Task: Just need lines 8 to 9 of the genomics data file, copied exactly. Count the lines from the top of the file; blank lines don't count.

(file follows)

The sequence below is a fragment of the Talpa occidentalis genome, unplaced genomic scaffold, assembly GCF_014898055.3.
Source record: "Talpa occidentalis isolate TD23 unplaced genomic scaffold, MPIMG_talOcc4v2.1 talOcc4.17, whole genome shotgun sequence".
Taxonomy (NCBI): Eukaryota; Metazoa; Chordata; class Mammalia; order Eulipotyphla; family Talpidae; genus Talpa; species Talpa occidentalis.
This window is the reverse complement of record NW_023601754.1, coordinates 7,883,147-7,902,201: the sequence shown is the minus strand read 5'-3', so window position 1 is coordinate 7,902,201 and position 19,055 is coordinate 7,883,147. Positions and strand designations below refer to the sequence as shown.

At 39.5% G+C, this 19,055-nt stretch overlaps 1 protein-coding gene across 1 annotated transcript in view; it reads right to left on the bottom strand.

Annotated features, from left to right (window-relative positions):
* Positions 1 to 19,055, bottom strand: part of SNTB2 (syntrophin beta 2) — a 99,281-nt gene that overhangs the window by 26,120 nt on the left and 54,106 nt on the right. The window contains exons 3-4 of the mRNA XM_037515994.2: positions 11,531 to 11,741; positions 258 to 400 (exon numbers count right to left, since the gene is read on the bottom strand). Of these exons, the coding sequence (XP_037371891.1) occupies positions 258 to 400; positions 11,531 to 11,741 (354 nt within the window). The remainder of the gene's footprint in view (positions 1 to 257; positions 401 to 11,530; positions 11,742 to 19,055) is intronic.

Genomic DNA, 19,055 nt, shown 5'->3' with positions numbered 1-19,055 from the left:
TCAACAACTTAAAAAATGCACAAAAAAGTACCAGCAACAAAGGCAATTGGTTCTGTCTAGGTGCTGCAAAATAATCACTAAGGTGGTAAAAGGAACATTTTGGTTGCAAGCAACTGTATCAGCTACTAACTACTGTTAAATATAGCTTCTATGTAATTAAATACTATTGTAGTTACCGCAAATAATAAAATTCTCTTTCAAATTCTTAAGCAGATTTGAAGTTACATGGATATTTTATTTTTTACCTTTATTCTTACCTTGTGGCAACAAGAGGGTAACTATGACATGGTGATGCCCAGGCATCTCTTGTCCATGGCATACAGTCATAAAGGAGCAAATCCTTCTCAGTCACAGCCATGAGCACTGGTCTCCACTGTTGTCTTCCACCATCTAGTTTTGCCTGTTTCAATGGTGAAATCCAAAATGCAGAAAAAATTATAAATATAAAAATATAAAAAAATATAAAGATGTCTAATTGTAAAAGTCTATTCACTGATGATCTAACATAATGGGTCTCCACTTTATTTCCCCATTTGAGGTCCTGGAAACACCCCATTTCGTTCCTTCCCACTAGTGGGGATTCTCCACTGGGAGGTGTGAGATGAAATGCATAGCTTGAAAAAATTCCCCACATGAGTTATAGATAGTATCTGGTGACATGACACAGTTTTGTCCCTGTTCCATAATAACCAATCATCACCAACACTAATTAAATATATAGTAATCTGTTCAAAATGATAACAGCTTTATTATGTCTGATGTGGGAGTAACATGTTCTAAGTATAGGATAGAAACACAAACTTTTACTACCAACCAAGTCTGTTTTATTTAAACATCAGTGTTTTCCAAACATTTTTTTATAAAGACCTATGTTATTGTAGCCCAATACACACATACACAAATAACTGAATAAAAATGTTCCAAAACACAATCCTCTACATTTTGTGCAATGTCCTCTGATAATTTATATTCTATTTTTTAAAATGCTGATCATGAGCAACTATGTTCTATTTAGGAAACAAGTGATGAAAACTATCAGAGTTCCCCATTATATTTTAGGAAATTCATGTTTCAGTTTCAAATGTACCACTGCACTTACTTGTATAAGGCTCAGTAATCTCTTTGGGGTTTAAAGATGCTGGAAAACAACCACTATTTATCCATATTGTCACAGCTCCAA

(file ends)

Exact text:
Genomic DNA, 19,055 nt, shown 5'->3' with positions numbered 1-19,055 from the left:
TCAACAACTTAAAAAATGCACAAAAAAGTACCAGCAACAAAGGCAATTGGTTCTGTCTAGGTGCTGCAAAATAATCACTAAGGTGGTAAAAGGAACATTTTGGTTGCAAGCAACTGTATCAGCTACTAACTACTGTTAAATATAGCTTCTATGTAATTAAATACTATTGTAGTTACCGCAAATAATAAAATTCTCTTTCAAATTCTTAAGCAGATTTGAAGTTACATGGATATTTTATTTTTTACCTTTATTCTTACCTTGTGGCAACAAGAGGGTAACTATGACATGGTGATGCCCAGGCATCTCTTGTCCATGGCATACAGTCATAAAGGAGCAAATCCTTCTCAGTCACAGCCATGAGCACTGGTCTCCACTGTTGTCTTCCACCATCTAGTTTTGCCTGTTTCAATGGTGAAATCCAAAATGCAGAAAAAATTATAAATATAAAAATATAAAAAAATATAAAGATGTCTAATTGTAAAAGTCTATTCACTGATGATCTAACATAATGGGTCTCCACTTTATTTCCCCATTTGAGGTCCTGGAAACACCCCATTTCGTTCCTTCCCACTAGTGGGGATTCTCCACTGGGAGGTGTGAGATGAAATGCATAGCTTGAAAAAATTCCCCACATGAGTTATAGATAGTATCTGGTGACATGACACAGTTTTGTCCCTGTTCCATAATAACCAATCATCACCAACACTAATTAAATATATAGTAATCTGTTCAAAATGATAACAGCTTTATTATGTCTGATGTGGGAGTAACATGTTCTAAGTATAGGATAGAAACACAAACTTTTACTACCAACCAAGTCTGTTTTATTTAAACATCAGTGTTTTCCAAACATTTTTTTATAAAGACCTATGTTATTGTAGCCCAATACACACATACACAAATAACTGAATAAAAATGTTCCAAAACACAATCCTCTACATTTTGTGCAATGTCCTCTGATAATTTATATTCTATTTTTTAAAATGCTGATCATGAGCAACTATGTTCTATTTAGGAAACAAGTGATGAAAACTATCAGAGTTCCCCATTATATTTTAGGAAATTCATGTTTCAGTTTCAAATGTACCACTGCACTTACTTGTATAAGGCTCAGTAATCTCTTTGGGGTTTAAAGATGCTGGAAAACAACCACTATTTATCCATATTGTCACAGCTCCAA